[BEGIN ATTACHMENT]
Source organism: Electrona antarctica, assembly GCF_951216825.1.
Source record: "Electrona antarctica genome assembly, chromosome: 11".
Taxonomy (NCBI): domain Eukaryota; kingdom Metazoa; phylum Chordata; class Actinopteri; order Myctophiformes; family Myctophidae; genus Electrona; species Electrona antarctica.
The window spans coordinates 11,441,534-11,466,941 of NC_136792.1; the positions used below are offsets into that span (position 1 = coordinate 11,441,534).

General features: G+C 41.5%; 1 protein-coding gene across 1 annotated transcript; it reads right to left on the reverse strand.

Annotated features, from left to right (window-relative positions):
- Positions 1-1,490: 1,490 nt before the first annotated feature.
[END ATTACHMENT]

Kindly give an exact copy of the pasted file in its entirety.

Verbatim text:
Source organism: Electrona antarctica, assembly GCF_951216825.1.
Source record: "Electrona antarctica genome assembly, chromosome: 11".
Taxonomy (NCBI): domain Eukaryota; kingdom Metazoa; phylum Chordata; class Actinopteri; order Myctophiformes; family Myctophidae; genus Electrona; species Electrona antarctica.
The window spans coordinates 11,441,534-11,466,941 of NC_136792.1; the positions used below are offsets into that span (position 1 = coordinate 11,441,534).

General features: G+C 41.5%; 1 protein-coding gene across 1 annotated transcript; it reads right to left on the reverse strand.

Annotated features, from left to right (window-relative positions):
- Positions 1-1,490: 1,490 nt before the first annotated feature.